No roads other, than the very short one to the church, and the causeway itself consisted of both loose and compacted sand. There was masses of space to park before the causeway but almost everyone had to take their car over anyway (for some reason), which was fine if you owned a 4x4 but many didn't and ended up digging their way out! It was an ideal and very quiet place to stay for the weekend, which is what we did. We had a few walks along the beach and round and over the island and watched a diver too and Adrian managed to grease up nearly all of his joints (motorhome that is, although it's a pity you can't do the same for your own!), but in general we do like to 'people watch' and there were plenty of people about to watch that weekend. They do make you laugh at the things they do, quite often!

We continued going north round the Athenian peninsula and we were still pleasantly surprised to find it was not so built up as we had feared, although we would not have wanted to go any closer (to Athens) than we in fact did. Lots more nice bays etc but we didn't have a good day as regards finding what we wanted to look at. As I said before, the map wasn't very helpful and we found we had gone further than we thought and missed the 'warm freshwater lake' I had wanted to go to.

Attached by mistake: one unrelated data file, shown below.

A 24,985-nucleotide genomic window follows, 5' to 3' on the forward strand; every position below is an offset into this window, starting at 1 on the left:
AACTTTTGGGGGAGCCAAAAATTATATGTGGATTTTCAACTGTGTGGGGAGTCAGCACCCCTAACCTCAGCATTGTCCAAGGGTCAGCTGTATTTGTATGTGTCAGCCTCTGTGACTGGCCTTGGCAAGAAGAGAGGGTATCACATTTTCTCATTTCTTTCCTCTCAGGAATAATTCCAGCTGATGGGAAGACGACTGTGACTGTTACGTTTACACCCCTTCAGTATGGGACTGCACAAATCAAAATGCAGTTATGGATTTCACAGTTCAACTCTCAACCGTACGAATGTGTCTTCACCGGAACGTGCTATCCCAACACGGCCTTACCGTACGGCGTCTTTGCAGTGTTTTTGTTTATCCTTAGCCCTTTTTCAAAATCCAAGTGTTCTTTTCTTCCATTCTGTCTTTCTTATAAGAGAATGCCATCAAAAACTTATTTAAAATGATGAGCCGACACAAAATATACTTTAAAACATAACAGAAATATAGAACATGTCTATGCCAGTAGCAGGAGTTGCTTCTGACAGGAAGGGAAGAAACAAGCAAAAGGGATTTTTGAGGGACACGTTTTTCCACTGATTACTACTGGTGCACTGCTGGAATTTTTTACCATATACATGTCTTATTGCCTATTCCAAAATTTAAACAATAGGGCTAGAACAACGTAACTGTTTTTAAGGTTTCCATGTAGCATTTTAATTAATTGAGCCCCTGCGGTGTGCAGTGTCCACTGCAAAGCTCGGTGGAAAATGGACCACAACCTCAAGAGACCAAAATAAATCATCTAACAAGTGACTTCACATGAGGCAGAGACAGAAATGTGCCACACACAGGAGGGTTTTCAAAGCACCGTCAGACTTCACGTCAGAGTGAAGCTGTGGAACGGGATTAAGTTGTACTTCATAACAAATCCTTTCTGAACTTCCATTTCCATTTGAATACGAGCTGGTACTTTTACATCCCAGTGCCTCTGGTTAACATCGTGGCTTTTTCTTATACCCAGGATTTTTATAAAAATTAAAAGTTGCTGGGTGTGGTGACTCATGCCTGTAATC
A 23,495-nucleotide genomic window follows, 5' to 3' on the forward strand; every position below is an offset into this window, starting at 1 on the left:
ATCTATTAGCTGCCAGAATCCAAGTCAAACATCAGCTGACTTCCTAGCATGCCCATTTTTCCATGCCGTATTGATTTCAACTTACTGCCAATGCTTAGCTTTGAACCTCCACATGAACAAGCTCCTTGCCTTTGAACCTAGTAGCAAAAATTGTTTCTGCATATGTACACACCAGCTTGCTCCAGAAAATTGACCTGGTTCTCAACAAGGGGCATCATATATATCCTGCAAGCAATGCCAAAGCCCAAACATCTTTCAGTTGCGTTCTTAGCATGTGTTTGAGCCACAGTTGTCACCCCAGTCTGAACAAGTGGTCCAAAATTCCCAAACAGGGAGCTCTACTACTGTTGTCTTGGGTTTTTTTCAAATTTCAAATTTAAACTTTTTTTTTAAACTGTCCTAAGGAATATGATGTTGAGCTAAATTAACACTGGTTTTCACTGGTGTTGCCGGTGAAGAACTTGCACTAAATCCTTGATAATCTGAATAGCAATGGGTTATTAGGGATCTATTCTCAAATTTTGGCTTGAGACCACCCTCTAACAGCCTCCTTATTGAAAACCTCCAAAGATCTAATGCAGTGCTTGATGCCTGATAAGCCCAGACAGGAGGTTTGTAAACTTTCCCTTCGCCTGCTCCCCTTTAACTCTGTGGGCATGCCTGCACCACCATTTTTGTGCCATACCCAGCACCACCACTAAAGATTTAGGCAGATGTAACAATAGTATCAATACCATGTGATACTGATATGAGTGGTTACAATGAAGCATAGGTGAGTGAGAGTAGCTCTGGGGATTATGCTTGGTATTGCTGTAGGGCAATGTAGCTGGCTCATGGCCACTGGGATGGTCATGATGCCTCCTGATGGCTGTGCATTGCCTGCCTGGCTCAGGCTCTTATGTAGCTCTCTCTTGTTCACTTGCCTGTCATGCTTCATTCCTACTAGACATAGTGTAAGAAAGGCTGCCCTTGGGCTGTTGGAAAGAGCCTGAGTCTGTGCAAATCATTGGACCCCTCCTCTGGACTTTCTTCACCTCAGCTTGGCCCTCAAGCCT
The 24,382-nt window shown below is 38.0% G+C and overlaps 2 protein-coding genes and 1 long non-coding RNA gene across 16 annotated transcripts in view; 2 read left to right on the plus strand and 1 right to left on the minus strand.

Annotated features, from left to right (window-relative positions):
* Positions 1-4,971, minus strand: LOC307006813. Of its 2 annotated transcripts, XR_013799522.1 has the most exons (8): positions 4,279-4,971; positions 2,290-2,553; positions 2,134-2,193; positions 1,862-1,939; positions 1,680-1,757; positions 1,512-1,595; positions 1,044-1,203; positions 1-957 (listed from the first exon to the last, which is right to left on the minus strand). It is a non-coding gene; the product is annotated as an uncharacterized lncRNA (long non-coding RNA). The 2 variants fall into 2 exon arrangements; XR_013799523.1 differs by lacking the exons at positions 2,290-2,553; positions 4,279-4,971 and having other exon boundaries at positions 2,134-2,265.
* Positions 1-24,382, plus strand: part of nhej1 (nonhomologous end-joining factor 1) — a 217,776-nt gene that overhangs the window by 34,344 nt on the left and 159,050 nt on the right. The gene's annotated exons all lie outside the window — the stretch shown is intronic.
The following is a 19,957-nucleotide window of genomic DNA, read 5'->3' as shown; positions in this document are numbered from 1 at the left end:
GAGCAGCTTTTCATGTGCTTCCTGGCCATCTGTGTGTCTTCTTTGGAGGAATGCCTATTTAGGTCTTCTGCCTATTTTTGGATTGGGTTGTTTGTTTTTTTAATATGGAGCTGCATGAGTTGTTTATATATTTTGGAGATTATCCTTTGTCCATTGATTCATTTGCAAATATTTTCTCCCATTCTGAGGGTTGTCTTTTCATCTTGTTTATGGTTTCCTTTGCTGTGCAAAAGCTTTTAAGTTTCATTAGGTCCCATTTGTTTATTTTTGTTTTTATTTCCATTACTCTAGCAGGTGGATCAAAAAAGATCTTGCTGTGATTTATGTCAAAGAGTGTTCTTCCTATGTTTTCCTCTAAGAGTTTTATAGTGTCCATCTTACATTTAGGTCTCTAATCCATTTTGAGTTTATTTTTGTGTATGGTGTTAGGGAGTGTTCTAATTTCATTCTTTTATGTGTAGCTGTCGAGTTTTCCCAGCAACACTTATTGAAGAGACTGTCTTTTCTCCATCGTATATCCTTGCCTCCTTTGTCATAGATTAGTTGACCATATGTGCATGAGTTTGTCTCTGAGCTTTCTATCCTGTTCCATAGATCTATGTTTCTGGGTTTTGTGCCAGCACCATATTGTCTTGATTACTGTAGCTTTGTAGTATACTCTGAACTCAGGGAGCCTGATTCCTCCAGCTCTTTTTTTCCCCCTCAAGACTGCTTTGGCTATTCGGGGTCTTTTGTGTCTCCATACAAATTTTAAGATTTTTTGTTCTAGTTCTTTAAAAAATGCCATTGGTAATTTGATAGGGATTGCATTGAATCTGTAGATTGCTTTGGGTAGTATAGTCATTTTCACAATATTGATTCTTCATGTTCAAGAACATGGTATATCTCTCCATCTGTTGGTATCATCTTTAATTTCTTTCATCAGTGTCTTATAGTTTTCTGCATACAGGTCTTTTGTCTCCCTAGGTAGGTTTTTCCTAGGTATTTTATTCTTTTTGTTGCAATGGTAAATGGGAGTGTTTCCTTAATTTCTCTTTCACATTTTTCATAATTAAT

Then at Vari we could not find the caves that are described in our book, ones that you go round yourselves free of charge. We asked a lady but she could not understand what a cave was, even after seeing the symbol. Then we asked a young man who could speak good English (he even read our book) and he lived there but he had never heard of them! In the garage they gave us directions but we think they must have been to other caves in the area. Then we nearly got stuck in Vari and couldn't find our way out with the one-way roads, so we gave up. We were lucky though that we found LPG, much more readily available round the Athens area, so filled up and also shopped at Carrefour, then made our way over to Markopoulo (airport) and back to the east coast again. We settled north of Porto Rafti, down a very quiet dead-end road overlooking Perati Island. Several little islands there, lots of craggy rocks and nice swimming bays too. The coastline there is supposed to be pockmarked with caves!